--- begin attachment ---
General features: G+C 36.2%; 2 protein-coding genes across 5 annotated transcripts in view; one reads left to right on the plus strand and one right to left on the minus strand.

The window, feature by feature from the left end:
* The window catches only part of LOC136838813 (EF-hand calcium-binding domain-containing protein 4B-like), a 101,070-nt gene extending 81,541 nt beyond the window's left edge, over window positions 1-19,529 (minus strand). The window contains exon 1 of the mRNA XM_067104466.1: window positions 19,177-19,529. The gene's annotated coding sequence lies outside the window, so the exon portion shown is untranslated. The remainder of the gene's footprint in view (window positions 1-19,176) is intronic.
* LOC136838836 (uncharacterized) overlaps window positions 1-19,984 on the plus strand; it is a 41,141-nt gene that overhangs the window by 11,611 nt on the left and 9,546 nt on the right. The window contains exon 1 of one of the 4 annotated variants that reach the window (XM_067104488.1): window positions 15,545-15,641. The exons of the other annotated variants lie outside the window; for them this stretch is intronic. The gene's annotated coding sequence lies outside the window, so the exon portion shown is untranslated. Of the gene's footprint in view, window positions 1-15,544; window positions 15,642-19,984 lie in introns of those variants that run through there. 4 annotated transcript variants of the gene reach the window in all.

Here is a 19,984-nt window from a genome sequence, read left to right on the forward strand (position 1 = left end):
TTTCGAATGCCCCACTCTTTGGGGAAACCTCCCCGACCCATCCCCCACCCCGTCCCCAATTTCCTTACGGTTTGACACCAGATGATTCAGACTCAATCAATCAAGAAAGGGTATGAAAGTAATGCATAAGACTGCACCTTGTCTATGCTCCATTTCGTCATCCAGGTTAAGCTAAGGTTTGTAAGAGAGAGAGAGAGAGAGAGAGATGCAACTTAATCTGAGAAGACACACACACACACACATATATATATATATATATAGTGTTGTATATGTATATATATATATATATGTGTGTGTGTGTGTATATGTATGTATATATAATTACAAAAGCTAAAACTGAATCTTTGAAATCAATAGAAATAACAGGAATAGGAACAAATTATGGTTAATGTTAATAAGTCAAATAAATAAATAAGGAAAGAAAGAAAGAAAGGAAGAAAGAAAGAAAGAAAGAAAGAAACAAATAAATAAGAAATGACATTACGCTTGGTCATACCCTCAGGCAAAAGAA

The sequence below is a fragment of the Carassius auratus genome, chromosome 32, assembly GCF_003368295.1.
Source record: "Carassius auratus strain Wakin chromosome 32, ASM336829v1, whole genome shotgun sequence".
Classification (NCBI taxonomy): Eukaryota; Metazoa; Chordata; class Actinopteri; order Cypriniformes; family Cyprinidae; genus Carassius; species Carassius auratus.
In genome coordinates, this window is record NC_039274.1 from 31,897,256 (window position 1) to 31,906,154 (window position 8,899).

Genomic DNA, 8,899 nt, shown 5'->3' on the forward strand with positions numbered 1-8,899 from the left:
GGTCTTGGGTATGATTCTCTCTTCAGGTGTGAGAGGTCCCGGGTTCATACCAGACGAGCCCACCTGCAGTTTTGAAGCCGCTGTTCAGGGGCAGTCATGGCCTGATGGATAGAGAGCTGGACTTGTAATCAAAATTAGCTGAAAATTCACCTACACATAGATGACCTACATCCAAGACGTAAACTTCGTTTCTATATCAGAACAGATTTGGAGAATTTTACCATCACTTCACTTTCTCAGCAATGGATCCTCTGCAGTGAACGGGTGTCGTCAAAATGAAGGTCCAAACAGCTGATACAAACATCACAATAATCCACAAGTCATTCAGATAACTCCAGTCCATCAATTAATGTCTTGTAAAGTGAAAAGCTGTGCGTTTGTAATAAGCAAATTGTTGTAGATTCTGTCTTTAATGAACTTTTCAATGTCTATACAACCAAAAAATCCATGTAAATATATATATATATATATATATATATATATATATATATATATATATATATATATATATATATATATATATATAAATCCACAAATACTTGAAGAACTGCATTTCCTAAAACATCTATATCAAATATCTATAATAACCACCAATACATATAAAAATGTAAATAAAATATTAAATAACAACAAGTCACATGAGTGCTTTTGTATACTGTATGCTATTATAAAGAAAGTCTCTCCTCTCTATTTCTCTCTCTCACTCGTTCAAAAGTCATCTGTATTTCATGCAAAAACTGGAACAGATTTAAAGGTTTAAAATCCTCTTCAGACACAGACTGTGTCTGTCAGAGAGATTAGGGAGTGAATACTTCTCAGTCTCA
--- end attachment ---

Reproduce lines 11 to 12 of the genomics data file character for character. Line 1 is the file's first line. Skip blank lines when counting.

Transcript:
Genomic DNA, 8,899 nt, shown 5'->3' on the forward strand with positions numbered 1-8,899 from the left:
GGTCTTGGGTATGATTCTCTCTTCAGGTGTGAGAGGTCCCGGGTTCATACCAGACGAGCCCACCTGCAGTTTTGAAGCCGCTGTTCAGGGGCAGTCATGGCCTGATGGATAGAGAGCTGGACTTGTAATCAAAATTAGCTGAAAATTCACCTACACATAGATGACCTACATCCAAGACGTAAACTTCGTTTCTATATCAGAACAGATTTGGAGAATTTTACCATCACTTCACTTTCTCAGCAATGGATCCTCTGCAGTGAACGGGTGTCGTCAAAATGAAGGTCCAAACAGCTGATACAAACATCACAATAATCCACAAGTCATTCAGATAACTCCAGTCCATCAATTAATGTCTTGTAAAGTGAAAAGCTGTGCGTTTGTAATAAGCAAATTGTTGTAGATTCTGTCTTTAATGAACTTTTCAATGTCTATACAACCAAAAAATCCATGTAAATATATATATATATATATATATATATATATATATATATATATATATATATATATATATATATATATATATATAAATCCACAAATACTTGAAGAACTGCATTTCCTAAAACATCTATATCAAATATCTATAATAACCACCAATACATATAAAAATGTAAATAAAATATTAAATAACAACAAGTCACATGAGTGCTTTTGTATACTGTATGCTATTATAAAGAAAGTCTCTCCTCTCTATTTCTCTCTCTCACTCGTTCAAAAGTCATCTGTATTTCATGCAAAAACTGGAACAGATTTAAAGGTTTAAAATCCTCTTCAGACACAGACTGTGTCTGTCAGAGAGATTAGGGAGTGAATACTTCTCAGTCTCA